Google Shopping now uses AI to model clothes on different body types

Google is introducing two new features to its online shopping experience designed to help users search for clothes in more detail and better visualize how clothes will look on different body types.

Starting today, Google Shopping users in the US can access a virtual trial experience that realistically depicts what a piece of clothing will look like on a selection of real human models. These models are available with different skin tones, ethnicities, hair types and body shapes ranging in size between XXS and 4XL to help users see how a piece of clothing will look on a body type similar to their own.

Initially, only women’s tops from a selection of brands such as H&M, Anthropologie, Everlane and Loft will be available for the virtual try-on experience, with Google claiming men’s tops and “other apparel” will be available sometime later this year. The feature is designed to help customers avoid disappointment by accurately visualizing what a piece of clothing will look like before purchasing it. The company, citing its own shopping data, claims that 59 percent of online shoppers are disappointed with a clothing purchase because they expected it to look different on their body, and 42 percent feel unrepresented by online clothing models.

Google Shopping users can select “fit styles” from listings for women’s tops from supported brands such as Anthropologie, with a selection of different options available for every height.
Image: Google

Google Shopping’s new virtual try-on experience uses a diffusion-based generative AI model, which is trained by adding Gaussian noise to an image (essentially random pixels) that the model then learns to remove to create realistic images. to generate. The process enables Google’s AI model to realistically represent how a piece of clothing would crease, drape, fold, cling and stretch on the available range of various models, regardless of the angle or position they are at. To be clear, the models for Google Shopping are not AI-generated – AI is simply used to shape the clothes around images of these human models.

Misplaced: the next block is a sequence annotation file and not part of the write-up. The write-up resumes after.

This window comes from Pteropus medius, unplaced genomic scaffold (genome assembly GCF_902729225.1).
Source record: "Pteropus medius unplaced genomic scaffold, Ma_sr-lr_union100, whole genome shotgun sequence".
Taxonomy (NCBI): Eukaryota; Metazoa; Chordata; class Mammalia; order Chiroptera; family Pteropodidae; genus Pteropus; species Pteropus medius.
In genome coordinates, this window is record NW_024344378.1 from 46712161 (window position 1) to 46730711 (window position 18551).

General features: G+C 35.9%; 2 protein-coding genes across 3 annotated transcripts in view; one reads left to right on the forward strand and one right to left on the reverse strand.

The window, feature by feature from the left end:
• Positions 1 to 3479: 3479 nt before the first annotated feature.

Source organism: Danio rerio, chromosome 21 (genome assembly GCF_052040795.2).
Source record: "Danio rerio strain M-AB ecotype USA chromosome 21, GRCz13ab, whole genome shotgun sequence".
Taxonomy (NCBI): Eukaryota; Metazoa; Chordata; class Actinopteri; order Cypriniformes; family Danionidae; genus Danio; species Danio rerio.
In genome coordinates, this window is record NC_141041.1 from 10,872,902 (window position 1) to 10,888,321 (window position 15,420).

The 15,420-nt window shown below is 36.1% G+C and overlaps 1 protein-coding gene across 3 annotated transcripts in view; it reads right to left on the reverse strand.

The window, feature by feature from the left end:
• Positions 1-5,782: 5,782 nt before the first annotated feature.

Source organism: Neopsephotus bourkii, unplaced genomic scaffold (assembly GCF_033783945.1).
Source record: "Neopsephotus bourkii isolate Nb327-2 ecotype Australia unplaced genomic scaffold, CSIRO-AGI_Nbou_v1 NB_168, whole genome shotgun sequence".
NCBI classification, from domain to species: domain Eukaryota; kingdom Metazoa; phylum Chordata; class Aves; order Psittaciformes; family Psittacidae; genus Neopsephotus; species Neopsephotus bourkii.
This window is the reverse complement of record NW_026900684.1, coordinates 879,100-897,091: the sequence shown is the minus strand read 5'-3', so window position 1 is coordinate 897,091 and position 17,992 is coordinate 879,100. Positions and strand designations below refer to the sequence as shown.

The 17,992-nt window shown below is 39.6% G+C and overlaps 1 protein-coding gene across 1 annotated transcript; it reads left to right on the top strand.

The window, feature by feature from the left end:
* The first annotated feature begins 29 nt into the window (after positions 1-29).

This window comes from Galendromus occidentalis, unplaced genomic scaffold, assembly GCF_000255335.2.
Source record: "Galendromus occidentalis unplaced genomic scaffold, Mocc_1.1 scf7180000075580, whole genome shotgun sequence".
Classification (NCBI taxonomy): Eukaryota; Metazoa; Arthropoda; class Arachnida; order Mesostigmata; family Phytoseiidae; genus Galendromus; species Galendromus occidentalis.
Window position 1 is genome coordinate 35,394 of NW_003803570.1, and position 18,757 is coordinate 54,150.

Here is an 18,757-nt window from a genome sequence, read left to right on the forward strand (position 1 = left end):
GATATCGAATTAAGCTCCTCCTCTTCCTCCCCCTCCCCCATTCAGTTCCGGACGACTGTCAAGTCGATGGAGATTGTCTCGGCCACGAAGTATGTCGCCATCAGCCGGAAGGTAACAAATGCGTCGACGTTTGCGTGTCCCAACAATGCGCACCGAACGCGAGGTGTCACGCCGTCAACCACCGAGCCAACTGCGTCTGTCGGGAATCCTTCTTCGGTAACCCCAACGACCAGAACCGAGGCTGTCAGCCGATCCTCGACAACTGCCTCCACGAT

New filters are also launching in Google Shopping today that are designed to help users find exactly what they’re looking for, such as a similar but cheaper alternative to a shirt or jacket with a different pattern. Machine learning and visual matching algorithms allow users to refine inputs such as color, style and patterns across various online clothing stores to find an item that best suits their requirements. The feature is now available in product listings on Google Shopping and is likewise limited to tops – Google hasn’t said when it will expand to other types of clothing.

Find a top you like, but hate the pattern? New Google Shopping filters can help you find something similar in a style that better suits your mood.
Image: Google

Levi’s similarly announced in March that it was using AI to expand its online shopping modeling options. However, instead of using images from real people like Google, the denim brand said it would test using AI-generated models, initially claiming it would help “diversify” the denim company’s shopping experience. Levi’s later walked back those post-announcement comments were met with backlash, but claimed the use of AI-generated models would allow the brand to “more quickly publish more images of our products on a range of body types”.